Holy cow–what a week! I cannot believe it is Friday already! Where on Earth did the week go?
It really is amazing how time flies, whether you are having fun or not. It seems like no matter how well I schedule, how many journals I try, how early I go to bed or how early I wake up, days slip through my fingers before I even realize the week has started. Does anyone else feel like that? Maybe it is because I have kids of a school age and I am trying to live more intentionally, and start my own business, and write 2 novels, 2 plays, and a cookbook, but I constantly feel overwhelmed. There should be time for everything though, right? My planner says there should. Every morning, when I layout my day over a cup of tea, it looks like there should be plenty of time for everything to get accomplished, plus keep my house as neat as Mrs. Cleaver.
Yet some how it never happens. Today, for example, we finally got a new dishwasher after 3 years without one. Dishes alone were seriously cutting to my productivity, so we decided it was time to get another. We paid to have it installed so that it would be done and over with and neither my husband, nor myself, nor his father would need to take hours out of their busy schedules to install it. Have the professionals do it. In and out in an hour. Psych!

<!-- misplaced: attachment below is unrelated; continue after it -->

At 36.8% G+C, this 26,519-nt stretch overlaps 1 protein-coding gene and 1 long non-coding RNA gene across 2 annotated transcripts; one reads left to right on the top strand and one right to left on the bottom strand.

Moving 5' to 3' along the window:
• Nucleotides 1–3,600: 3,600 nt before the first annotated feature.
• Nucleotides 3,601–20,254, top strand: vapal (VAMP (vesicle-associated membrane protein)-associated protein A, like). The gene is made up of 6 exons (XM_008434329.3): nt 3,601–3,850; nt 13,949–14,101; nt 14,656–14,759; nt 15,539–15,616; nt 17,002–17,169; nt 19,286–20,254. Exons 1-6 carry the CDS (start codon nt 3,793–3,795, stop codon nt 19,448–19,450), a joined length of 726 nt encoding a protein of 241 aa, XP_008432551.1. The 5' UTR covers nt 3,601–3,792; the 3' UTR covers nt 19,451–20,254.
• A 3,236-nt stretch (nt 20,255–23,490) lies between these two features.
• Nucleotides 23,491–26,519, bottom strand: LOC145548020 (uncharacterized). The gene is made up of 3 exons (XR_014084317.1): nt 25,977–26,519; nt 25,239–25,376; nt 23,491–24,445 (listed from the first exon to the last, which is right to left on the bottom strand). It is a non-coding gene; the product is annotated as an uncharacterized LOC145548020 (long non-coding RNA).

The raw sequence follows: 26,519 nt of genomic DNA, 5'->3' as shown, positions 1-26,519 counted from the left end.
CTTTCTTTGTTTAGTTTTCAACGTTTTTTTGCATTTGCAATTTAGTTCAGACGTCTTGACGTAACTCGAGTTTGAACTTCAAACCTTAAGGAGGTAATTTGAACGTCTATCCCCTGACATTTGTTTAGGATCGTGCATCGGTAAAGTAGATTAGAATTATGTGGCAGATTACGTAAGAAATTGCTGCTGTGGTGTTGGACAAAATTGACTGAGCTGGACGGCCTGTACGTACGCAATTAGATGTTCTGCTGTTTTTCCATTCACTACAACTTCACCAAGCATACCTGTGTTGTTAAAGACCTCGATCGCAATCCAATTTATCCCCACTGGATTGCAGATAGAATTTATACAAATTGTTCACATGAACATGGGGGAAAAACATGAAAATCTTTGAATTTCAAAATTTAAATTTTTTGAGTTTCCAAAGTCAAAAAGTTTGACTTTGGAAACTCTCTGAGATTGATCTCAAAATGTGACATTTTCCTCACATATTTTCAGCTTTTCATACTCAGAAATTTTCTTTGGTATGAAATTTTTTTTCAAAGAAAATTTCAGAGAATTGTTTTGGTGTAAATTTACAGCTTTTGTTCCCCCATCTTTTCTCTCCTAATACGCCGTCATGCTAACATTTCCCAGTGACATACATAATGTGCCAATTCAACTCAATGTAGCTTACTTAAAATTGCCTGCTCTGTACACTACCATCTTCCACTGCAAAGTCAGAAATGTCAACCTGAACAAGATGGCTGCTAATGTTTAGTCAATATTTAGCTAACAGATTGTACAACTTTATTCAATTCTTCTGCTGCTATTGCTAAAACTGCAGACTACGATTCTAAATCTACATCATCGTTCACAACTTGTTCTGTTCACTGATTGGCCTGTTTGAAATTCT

He was here for over 3 hours. Both my husband and I had to sit around waiting for him to finish so that we could answer questions, turn on and off electricity, and sign off on paperwork.
Aaaaand there goes the morning. He arrived when we were eating breakfast and left just before lunch. And there is still work that will need to be done, because as usual some goofy thing that the guy who owned our house before us did is screwing things up in the realm of modern living. Blech.
When I discovered that my younger son was going to have no choice but to go to Kindergarten full day, I saw this window of opportunity opening up in which time would be mine for the taking. Where the heck did all the time go?
Despite my frustration, I try to be grateful. Stop and smell the roses right? Creating a new routine takes time. I should be grateful I have the flexibility to create a new routine. I should be grateful that I have a husband that is so supportive of my dreams. And I should be grateful that I have a new dishwasher that theoretically should save me 2-3 hours a day of dish washing. And I am.
I am also grateful for pomegranate season.
They are finally here! Those weird, hard little fruits full of juicy, sweet, antioxidant rich seeds are showing up at farmers markets and in grocery stores and on foodie menus around the country, enticing us with their truly seasonal flavor and sweet luxuriant smell.
For most folks pomegranates propose a love hate relationship. We love their flavor, but hate the work. We love the benefits, but hate the price. The effort that goes into pomegranate reaming often makes it feel like a magical fruit and indeed, for a long time it was considered so. As far back as the Greek Gods we have the story of Persephone and the Pomegranate seeds: